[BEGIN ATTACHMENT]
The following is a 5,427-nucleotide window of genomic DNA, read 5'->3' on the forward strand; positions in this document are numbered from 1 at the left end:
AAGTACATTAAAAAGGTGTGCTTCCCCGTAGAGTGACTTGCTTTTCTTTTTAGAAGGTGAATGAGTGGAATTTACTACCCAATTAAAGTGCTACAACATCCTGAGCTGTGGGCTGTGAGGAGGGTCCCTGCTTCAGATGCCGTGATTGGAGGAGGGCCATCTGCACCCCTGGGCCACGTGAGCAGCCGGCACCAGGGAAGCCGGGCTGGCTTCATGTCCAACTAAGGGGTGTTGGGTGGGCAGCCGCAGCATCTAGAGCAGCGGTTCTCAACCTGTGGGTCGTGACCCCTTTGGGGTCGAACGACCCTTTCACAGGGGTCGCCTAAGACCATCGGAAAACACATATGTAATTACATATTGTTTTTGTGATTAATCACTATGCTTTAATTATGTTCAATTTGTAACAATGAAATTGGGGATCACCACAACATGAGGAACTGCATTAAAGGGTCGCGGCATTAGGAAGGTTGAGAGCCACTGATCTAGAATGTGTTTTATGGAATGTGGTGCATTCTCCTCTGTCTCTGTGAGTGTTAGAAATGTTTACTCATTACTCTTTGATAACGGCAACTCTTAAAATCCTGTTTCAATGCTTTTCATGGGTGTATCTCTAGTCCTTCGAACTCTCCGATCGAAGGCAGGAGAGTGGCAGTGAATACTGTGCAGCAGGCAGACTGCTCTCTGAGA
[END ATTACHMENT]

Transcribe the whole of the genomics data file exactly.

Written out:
The following is a 5,427-nucleotide window of genomic DNA, read 5'->3' on the forward strand; positions in this document are numbered from 1 at the left end:
AAGTACATTAAAAAGGTGTGCTTCCCCGTAGAGTGACTTGCTTTTCTTTTTAGAAGGTGAATGAGTGGAATTTACTACCCAATTAAAGTGCTACAACATCCTGAGCTGTGGGCTGTGAGGAGGGTCCCTGCTTCAGATGCCGTGATTGGAGGAGGGCCATCTGCACCCCTGGGCCACGTGAGCAGCCGGCACCAGGGAAGCCGGGCTGGCTTCATGTCCAACTAAGGGGTGTTGGGTGGGCAGCCGCAGCATCTAGAGCAGCGGTTCTCAACCTGTGGGTCGTGACCCCTTTGGGGTCGAACGACCCTTTCACAGGGGTCGCCTAAGACCATCGGAAAACACATATGTAATTACATATTGTTTTTGTGATTAATCACTATGCTTTAATTATGTTCAATTTGTAACAATGAAATTGGGGATCACCACAACATGAGGAACTGCATTAAAGGGTCGCGGCATTAGGAAGGTTGAGAGCCACTGATCTAGAATGTGTTTTATGGAATGTGGTGCATTCTCCTCTGTCTCTGTGAGTGTTAGAAATGTTTACTCATTACTCTTTGATAACGGCAACTCTTAAAATCCTGTTTCAATGCTTTTCATGGGTGTATCTCTAGTCCTTCGAACTCTCCGATCGAAGGCAGGAGAGTGGCAGTGAATACTGTGCAGCAGGCAGACTGCTCTCTGAGA